Don’t let fraudsters swindle you out of your hard-earned money. Read on to discover what the ‘fake landlord’ scam is and how to protect yourself.
The fake landlord ruse has been around for years, but current market conditions mean that some renters are particularly vulnerable to this con right now.
Here’s how it works
A fraudster posts a property for rent online, complete with photos (usually stolen from a legit website). Often, they advertise on online community noticeboards so they can take advantage of free listings. However, some fraudsters go so far as to create an authentic-looking lettings website to lure people in.
The property advertised is reasonably priced or even below market value. Once the prospective tenant contacts the ‘landlord’ online to express an interest in the property, the real fun and games start.
The scam can play out in various ways, but most commonly, the ‘landlord’ claims that there’s fierce competition for the property and to avoid missing out, you need to act quickly.
The tenant will be urged to pay a deposit up front for a property that they haven’t viewed in person and without meeting the landlord.
Once the money is paid, the tenant never hears a peep from the charlatan again, and the fraudster is literally laughing all the way to the bank.
Be suspicious if the ‘landlord’:
- Can’t meet the person renting the property face to face (the excuse may be that the ‘landlord’ is ill or abroad).
- Will only communicate via email or WhatsApp.
- Asks you to pay a deposit or holding fee up front in cash or via a money transfer service without seeing the property.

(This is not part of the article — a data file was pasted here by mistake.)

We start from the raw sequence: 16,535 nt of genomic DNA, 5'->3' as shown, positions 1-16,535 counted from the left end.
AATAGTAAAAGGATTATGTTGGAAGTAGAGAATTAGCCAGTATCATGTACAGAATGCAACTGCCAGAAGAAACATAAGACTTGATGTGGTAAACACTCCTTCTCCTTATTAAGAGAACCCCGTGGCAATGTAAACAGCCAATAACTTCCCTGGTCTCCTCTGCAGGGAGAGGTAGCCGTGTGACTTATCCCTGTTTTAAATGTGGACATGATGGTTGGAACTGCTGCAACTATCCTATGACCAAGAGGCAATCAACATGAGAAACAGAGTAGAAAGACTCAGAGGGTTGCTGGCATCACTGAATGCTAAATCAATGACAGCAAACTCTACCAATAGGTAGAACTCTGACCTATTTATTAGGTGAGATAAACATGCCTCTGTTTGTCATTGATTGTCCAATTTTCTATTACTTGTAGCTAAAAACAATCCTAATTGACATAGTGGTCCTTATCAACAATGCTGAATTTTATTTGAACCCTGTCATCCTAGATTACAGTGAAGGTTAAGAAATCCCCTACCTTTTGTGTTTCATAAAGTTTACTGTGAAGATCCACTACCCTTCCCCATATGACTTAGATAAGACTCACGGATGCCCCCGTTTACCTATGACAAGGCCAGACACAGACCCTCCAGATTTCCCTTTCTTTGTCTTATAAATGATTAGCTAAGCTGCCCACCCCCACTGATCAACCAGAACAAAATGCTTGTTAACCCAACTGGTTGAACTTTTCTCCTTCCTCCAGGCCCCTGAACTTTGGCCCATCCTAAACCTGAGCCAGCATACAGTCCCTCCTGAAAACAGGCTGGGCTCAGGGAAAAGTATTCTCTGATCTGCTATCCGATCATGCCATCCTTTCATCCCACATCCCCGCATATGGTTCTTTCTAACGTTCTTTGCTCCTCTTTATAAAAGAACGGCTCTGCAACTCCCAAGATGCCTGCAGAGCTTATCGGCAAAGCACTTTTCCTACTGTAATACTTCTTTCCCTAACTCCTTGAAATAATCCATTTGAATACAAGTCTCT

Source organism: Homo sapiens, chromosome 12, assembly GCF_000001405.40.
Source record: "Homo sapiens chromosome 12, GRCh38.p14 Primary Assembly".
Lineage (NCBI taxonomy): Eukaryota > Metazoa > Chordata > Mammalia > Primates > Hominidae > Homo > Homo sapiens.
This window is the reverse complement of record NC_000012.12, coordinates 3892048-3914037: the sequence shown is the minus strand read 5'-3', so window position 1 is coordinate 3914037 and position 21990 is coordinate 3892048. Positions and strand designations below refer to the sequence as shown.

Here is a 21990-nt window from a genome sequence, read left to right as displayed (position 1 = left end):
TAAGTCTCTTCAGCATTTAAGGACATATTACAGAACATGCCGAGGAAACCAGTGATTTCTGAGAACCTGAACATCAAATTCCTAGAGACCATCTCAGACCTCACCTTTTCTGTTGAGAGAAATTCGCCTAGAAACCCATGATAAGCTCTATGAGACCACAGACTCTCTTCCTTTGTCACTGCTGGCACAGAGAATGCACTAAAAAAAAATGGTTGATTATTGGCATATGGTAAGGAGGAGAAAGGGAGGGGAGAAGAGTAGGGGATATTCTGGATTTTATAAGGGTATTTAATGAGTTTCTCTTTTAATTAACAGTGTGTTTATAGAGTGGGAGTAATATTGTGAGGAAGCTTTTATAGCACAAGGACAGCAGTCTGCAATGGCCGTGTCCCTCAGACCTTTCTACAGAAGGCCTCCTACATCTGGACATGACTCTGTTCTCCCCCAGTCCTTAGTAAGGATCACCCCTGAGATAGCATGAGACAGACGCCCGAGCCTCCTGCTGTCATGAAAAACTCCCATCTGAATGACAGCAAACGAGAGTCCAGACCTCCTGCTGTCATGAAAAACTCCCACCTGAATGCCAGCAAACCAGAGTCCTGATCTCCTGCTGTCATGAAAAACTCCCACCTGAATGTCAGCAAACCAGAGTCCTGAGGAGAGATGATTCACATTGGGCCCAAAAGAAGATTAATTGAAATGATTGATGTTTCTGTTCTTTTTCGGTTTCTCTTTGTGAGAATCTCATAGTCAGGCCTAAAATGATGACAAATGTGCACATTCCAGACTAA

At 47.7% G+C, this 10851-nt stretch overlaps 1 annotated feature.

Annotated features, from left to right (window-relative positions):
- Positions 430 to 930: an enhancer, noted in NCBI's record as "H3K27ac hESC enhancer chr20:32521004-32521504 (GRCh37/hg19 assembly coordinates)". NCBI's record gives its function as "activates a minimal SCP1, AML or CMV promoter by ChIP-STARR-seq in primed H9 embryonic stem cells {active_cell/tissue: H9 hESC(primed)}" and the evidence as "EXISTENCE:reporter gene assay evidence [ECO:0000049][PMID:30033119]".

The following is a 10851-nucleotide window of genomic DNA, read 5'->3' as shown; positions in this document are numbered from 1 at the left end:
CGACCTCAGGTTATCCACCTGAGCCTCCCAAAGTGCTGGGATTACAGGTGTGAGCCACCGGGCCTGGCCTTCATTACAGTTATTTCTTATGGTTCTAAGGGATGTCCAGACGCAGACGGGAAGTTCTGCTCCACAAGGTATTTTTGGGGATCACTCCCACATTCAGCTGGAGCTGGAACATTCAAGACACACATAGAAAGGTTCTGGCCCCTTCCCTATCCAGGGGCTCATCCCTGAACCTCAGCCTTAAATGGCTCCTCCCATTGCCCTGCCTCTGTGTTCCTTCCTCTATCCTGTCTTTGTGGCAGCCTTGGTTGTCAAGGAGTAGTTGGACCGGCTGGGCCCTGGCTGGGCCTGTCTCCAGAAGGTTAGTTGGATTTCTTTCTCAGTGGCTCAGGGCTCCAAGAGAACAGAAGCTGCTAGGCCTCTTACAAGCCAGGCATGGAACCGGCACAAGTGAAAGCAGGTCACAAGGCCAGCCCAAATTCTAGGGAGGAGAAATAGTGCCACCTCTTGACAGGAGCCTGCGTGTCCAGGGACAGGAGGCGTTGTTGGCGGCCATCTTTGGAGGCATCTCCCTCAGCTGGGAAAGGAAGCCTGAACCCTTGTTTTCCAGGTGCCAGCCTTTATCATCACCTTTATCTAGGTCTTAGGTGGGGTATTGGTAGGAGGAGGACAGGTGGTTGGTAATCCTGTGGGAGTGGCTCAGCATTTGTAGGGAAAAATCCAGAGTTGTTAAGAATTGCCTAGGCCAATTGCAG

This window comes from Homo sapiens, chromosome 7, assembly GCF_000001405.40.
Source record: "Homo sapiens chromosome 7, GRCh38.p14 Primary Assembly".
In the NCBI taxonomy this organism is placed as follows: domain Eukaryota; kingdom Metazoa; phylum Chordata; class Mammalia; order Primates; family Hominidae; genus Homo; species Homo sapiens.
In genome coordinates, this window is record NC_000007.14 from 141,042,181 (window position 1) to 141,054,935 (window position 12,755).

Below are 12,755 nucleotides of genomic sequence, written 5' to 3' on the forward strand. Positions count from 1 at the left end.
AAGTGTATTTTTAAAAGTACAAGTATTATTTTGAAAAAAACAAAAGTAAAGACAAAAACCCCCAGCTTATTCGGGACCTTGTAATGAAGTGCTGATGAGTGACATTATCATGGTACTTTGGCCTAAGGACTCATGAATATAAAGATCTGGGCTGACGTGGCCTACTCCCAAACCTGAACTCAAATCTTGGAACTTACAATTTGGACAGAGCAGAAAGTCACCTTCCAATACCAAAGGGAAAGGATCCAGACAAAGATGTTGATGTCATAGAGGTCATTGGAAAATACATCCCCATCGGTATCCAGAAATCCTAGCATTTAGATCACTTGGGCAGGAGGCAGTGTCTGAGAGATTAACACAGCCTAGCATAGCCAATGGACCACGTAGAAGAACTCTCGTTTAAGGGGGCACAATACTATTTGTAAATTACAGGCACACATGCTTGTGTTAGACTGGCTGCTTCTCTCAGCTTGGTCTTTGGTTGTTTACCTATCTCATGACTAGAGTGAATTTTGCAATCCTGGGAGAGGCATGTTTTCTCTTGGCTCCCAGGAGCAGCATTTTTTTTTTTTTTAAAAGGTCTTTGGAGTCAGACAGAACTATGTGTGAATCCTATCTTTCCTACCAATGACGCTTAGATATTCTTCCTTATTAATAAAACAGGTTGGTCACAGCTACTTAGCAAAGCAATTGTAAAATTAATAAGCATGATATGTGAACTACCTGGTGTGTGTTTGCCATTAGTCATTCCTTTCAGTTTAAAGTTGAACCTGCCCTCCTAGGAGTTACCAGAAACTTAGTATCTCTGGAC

- Offers to throw in a few sweeteners, such as free packing boxes or discounted removal services.
- Is willing to forgo the usual tenant referencing process and will let you move in before you’ve signed a lease.
How to protect yourself
- Be realistic. If a property listing looks like it’s too good to be true, it’s probably a scam. When a property is noticeably cheaper than similar properties on the market, alarm bells should start ringing.
- Never pay a deposit that is larger than five weeks’ rent.
- The National Residential Landlords Association says it’s always better to pay a deposit with a credit card or via direct debit to gain some protection from your bank.
- Check a bank account isn’t a money transfer service by using an online sort code checker.
- A good agent or landlord would never accept a tenant without referencing them or meeting them first. If someone is willing to do this for you, chances are they’re dodgy.
- Never act under pressure. Some fraudsters are skilful manipulators, and their excuses may seem plausible – until you step back and think the issue through clearly.
- Use a reputable letting agent.
For more information about lettings, get in touch with us in Ealing & Northfields here at Leslie & Co.
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